Tuesday, July 29, 2008

Where do ya draw the line?

Besides being a great Dead Kennedy's song on their swansong -- Bedtime for Democracy, Jello Biafra perhaps best states his political dilemma. "Anarchy sounds good to me / then someone asks 'who'd fix the sewers?'/ 'would the rednecks just play king / of the neighborhood?'" Of course, true anarchy would have a response for both of these problems: the sewers would either be maintained by those who were willing to self-organize to do it (especially in the anarcho-socialist direction) or sewers wouldn't exist, and it's a false problem.

The second point is perhaps more distressing to the anarchist project. Or maybe not. But it certainly reveals part of the anarchist impulse: its primitivism. B. Traven, a noted anarchist of mysterious origins (either Chicago of Swedish parents or the illegitimate child of a Polish countess seem to be the favored hypotheses), situates the arrival of government in his aptly named novel Government as something that subverted their Eden. If anarchy privileges small communities, the technological advances of the past two hundred years or so would not have happened. Unfortunately, many advances have come about due to international competition and wars. That doesn't mean, of course, that we're better off. Of course, we couldn't have this discussion in this medium without those advances. Maybe we'd be better off living a different life in a radically different society, but all that is merely hypothetical in any case.

Maybe Jello Biafra, a professed anarachist I believe, should have known better than to ask questions that seem to be voiced by someone less familiar with anarchy -- someone who associates anarchy simply with chaos rather than radical self government. Maybe he was having doubts about anarchy or was merely beginning to express his anarchist tendencies. Of course, the voice in the song doesn't have to be him and may be someone else, asking the more important question of 'where do you draw the line?' Where do we decide that someone should intervene in a situation -- be it a squabble between a couple kids at school, a couple having a fight (or just not getting along), some thugs getting together and running amok, some armed groups in a country fighting over their place in the government there. When should someone intervene and when should someone stay out of the situation and allow the participants to resolve their differences -- in whatever way they can or want to?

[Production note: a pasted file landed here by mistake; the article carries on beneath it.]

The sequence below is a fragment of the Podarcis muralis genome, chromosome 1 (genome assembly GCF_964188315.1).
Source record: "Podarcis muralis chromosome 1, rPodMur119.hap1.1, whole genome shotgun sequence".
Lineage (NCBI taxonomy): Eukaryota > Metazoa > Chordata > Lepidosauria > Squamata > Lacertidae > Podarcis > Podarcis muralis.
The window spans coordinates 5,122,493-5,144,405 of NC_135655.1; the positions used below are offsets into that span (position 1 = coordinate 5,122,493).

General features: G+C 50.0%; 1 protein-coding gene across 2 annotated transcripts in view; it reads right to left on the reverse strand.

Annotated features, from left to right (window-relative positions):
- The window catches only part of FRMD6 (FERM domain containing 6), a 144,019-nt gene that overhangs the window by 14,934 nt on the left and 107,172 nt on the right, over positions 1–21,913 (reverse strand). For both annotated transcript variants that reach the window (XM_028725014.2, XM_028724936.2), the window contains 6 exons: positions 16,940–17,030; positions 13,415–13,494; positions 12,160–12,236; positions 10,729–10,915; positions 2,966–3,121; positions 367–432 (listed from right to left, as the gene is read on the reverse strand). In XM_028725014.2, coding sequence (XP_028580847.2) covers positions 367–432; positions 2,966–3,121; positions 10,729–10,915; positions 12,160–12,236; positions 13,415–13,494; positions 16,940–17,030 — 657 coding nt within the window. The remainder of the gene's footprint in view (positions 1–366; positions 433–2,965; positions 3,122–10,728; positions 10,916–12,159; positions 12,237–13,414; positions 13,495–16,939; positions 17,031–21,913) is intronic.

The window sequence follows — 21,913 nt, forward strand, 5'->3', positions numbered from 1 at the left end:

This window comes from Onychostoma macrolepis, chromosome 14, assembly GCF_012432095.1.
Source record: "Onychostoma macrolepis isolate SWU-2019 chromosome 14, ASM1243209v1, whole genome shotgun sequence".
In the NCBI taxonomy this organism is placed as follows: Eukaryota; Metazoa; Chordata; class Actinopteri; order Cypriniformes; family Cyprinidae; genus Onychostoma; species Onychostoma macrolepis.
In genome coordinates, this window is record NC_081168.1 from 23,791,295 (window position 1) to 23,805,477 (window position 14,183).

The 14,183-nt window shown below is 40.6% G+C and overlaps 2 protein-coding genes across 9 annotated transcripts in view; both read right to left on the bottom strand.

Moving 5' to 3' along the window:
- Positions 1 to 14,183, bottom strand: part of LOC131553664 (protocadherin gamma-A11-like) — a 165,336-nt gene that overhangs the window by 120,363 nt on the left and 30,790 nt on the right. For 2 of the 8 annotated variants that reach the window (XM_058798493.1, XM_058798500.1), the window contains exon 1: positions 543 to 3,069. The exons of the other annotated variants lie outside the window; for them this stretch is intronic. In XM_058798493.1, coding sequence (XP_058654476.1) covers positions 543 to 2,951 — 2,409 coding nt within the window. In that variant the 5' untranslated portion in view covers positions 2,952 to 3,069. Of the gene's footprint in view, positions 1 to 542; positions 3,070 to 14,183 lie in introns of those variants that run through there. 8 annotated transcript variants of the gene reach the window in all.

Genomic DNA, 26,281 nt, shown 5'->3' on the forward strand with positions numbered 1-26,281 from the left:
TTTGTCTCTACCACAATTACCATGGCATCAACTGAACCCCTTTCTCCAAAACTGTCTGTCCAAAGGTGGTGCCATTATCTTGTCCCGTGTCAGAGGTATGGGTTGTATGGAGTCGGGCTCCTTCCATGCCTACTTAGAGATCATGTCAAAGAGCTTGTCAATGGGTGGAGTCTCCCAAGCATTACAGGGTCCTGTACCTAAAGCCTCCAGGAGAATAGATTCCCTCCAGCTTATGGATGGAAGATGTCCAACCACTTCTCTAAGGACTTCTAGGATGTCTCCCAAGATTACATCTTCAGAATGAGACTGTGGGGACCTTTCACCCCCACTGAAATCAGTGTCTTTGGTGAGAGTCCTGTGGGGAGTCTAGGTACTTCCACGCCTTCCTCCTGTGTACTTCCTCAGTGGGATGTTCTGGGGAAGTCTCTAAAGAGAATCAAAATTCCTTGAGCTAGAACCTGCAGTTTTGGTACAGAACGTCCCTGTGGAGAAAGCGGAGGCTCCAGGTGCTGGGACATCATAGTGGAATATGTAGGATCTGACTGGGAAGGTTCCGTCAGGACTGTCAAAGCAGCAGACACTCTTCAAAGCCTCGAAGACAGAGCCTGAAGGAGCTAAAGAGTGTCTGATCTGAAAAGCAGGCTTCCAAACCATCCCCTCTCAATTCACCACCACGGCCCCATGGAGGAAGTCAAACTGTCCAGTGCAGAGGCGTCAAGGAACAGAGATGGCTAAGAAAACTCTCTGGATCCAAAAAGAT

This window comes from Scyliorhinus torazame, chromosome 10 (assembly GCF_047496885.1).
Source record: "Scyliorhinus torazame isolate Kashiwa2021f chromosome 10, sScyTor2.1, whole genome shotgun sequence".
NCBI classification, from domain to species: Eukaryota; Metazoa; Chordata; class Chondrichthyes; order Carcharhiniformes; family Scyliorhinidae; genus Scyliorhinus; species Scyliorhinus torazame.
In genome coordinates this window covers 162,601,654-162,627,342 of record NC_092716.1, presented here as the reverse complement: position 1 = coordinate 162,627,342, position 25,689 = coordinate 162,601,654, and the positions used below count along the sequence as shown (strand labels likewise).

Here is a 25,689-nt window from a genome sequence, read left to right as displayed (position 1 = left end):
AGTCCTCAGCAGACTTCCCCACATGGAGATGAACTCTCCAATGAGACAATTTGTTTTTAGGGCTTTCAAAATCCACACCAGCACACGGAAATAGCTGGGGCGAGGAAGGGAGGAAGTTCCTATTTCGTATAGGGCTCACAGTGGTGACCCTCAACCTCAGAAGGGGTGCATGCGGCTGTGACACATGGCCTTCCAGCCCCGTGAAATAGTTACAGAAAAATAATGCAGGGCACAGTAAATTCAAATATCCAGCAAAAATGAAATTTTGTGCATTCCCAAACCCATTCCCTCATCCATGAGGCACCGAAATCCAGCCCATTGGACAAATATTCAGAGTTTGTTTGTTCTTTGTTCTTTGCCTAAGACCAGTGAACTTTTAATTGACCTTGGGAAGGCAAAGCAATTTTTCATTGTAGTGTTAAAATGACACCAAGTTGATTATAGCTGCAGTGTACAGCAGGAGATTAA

After numerous school shooting incidents it is clear that something has to be done about bullying. After witnessing the terror in Rwanda or ex-Yugoslavia or the Taliban in Afghanistan it is clear that someone should intervene. Dictatorships in all of Latin America (Somoza, Pinochet, et al) should not have lasted even half of how long they did, but geopolitical interests governed those and other situations. We know that abused women (and men) stay in relationships that are dangerous for numerous bad reasons. It is easy to say that individuals should stand up to bullies and should even be taught how (but how do you make sure that the bullies don't learn these techniques; how can you make sure that you aren't going to 'create' bullies in the process?), but that doesn't mean that those methods are going to work. Many dictators have been overthrown -- Somoza, Porfirio Díaz, and Bautista being just a few examples -- through popular insurrection (directly or indirectly). Others simply died and the death allowed for a transition to democracy, as was the case in Spain. Others faced humiliating defeats and disappeared -- Argentina after the brief war over the Falkland Islands (Islas Malvinas). Other forged a gradual transition like Pinochet.

My main concern with an anarchic project is not the question about the sewers or even the rednecks. It's its primitivist component that disheartens me. The technological advances have enriched us in many ways, although they certainly have been bad for the earth and for those who live on it (witness the high percentage of individuals in advanced societies that have a bonafide psychological disorder -- about 25% for the US and almost as high in other places). Should we sacrifice our ability to move around this planet, to experience very different things, lest we create a climate that will force us to make radical changes in our lifestyle? As Jello put it, "I'm not telling you I'm asking you."

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